Selective breeding for susceptibility to myopia reveals a gene-environment interaction

Y. P. Chen, P. M. Hocking, L. Wang, B. Povazay, A. Prashar, C. H. To, J. T. Erichsen, M. Feldkaemper, B. Hofer, W. Drexler, F. Schaeffel, J. A. Guggenheim

Research output: Contribution to journalArticlepeer-review

Abstract / Description of output

Purpose: To test whether the inter-animal variability in susceptibility to visually-induced myopia is genetically determined. Methods: Monocular deprivation of sharp vision (DSV) was induced in outbred White Leghorn chicks aged 4 days old. After 4 days DSV, myopia susceptibility was quantified by the relative changes in axial length and refraction. Chicks in the extreme tails of the distribution of susceptibility to DSV were kept and paired for breeding (High susceptibility and Low susceptibility lines). A second round of selection was then carried out as above. The third generation of chicks, derived from the selected parents, was assessed after either monocular DSV (4 or 10 days) or lens wear. Results: After two rounds of selective breeding, chicks from the High susceptibility line developed approximately twice as much myopia in response to 4 days DSV as those from the Low susceptibility line (P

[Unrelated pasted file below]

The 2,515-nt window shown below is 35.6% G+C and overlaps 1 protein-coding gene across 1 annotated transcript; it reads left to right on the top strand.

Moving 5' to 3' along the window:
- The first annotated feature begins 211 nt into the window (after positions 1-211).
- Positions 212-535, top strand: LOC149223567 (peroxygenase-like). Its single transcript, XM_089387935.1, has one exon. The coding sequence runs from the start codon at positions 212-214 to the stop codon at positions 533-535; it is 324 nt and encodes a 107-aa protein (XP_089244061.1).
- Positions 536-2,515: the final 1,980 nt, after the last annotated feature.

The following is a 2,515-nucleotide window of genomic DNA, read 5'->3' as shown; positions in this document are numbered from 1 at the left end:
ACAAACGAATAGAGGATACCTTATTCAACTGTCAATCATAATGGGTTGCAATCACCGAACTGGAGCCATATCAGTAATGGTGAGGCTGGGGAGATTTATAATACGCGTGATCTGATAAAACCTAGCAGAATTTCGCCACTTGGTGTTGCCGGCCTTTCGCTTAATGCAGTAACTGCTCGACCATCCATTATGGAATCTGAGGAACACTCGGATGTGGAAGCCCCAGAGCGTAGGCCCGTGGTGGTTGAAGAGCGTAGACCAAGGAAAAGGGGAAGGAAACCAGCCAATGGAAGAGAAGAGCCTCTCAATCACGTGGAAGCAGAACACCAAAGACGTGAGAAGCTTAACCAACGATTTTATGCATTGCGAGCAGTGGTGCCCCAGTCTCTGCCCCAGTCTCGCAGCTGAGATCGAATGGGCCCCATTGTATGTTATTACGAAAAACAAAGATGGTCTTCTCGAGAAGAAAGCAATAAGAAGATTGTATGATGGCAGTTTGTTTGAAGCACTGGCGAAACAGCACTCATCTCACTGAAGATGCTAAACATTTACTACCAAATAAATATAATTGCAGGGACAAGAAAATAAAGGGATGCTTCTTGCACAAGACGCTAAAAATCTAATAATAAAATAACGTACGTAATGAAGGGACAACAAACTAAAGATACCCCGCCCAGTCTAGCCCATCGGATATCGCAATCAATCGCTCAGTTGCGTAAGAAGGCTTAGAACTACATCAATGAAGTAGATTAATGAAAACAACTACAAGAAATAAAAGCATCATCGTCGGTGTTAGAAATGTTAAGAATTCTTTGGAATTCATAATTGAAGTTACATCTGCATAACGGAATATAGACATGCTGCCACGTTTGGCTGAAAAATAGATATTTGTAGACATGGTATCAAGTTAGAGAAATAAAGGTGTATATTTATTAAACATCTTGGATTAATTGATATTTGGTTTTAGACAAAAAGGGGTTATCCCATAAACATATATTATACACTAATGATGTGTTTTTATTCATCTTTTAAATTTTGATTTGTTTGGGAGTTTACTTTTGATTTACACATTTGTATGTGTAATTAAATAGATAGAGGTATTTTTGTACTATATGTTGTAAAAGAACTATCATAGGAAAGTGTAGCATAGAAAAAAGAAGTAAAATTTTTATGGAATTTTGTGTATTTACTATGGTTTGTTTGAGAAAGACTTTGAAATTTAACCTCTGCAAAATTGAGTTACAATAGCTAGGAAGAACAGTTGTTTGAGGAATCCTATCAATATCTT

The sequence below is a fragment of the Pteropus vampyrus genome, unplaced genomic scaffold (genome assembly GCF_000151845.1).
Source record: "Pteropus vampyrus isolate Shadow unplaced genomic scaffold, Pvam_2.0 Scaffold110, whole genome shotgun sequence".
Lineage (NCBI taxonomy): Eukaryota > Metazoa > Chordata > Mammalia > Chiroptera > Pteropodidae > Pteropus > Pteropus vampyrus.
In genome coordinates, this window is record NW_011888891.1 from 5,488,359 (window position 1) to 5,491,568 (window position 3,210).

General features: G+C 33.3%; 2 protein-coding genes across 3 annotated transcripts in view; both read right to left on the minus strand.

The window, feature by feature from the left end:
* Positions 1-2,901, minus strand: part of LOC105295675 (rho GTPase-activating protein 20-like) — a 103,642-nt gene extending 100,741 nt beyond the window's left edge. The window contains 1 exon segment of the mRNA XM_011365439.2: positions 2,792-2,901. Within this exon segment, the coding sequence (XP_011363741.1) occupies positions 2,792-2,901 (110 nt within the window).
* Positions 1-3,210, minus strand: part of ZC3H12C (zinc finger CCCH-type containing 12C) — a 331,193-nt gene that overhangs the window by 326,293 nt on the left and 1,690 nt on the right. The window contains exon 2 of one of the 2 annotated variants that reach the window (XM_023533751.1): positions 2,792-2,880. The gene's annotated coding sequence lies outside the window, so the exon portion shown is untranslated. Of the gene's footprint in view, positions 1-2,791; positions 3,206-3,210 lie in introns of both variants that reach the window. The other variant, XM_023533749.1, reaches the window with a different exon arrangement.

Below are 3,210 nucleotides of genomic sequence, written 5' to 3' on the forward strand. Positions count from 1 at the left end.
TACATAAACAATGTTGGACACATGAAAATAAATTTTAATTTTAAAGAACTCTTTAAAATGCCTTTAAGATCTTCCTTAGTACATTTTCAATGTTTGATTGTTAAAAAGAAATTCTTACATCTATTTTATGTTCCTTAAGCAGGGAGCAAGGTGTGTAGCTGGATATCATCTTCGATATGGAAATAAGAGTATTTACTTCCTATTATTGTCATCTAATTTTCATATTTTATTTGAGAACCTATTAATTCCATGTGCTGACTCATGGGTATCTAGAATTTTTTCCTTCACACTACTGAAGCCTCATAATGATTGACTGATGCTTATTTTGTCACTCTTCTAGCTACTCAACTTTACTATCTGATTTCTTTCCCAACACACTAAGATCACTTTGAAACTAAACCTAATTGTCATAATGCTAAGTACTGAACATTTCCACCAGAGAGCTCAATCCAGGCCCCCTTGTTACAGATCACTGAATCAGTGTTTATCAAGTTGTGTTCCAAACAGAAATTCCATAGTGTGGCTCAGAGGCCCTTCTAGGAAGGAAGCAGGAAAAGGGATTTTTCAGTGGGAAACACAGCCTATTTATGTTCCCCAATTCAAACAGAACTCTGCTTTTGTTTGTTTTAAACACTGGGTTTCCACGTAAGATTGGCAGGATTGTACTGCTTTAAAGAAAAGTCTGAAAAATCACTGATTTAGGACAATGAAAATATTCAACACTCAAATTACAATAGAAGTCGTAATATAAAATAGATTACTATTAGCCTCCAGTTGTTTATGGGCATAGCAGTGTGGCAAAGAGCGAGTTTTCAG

Original languageEnglish
Pages (from-to)4003-4011
Number of pages9
JournalInvestigative Ophthalmology & Visual Science (IOVS)
Volume52
Issue number7
DOIs
Publication statusPublished - Jun 2011

Fingerprint

Dive into the research topics of 'Selective breeding for susceptibility to myopia reveals a gene-environment interaction'. Together they form a unique fingerprint.

Cite this